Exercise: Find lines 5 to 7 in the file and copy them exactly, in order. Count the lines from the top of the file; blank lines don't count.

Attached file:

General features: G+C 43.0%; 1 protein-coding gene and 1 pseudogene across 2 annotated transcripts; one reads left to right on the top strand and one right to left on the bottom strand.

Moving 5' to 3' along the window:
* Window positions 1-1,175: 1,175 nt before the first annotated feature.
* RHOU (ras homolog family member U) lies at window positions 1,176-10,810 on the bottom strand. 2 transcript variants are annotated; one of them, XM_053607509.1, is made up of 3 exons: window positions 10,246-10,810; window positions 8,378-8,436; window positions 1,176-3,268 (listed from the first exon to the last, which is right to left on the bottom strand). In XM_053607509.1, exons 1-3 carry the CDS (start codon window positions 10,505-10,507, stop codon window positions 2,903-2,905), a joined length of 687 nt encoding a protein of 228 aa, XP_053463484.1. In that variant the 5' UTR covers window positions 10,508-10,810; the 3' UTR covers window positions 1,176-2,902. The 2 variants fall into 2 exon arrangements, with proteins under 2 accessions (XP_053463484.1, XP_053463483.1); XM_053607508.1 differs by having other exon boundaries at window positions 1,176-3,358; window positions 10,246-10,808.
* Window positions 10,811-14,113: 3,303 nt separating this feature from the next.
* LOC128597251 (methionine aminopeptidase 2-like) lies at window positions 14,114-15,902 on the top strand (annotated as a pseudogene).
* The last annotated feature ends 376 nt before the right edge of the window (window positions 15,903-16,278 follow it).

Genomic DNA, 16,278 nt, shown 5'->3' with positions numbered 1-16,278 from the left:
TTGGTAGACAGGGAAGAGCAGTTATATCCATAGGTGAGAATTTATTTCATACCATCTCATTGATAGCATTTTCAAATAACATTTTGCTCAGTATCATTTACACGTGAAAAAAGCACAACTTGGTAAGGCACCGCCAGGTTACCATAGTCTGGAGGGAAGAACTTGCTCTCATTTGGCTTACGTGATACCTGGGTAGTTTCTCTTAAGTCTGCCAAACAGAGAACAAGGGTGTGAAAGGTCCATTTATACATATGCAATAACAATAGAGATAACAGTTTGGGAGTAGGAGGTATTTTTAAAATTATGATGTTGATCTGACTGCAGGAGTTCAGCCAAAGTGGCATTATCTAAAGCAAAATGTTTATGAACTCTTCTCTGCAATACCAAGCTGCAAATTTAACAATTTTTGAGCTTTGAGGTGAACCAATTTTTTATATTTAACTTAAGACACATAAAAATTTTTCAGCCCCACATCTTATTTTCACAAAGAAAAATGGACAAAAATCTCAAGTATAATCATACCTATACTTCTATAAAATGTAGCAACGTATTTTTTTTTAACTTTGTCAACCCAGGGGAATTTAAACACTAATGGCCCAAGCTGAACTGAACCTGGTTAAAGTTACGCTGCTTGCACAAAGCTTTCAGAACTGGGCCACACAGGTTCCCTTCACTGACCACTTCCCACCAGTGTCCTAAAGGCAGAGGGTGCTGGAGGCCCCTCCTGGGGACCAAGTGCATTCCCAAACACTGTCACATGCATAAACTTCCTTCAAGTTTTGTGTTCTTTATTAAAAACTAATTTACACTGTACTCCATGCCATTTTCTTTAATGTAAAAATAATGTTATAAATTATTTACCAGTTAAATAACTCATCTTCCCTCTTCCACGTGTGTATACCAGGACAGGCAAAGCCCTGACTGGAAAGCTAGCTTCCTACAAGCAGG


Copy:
* Window positions 10,811-14,113: 3,303 nt separating this feature from the next.
* LOC128597251 (methionine aminopeptidase 2-like) lies at window positions 14,114-15,902 on the top strand (annotated as a pseudogene).
* The last annotated feature ends 376 nt before the right edge of the window (window positions 15,903-16,278 follow it).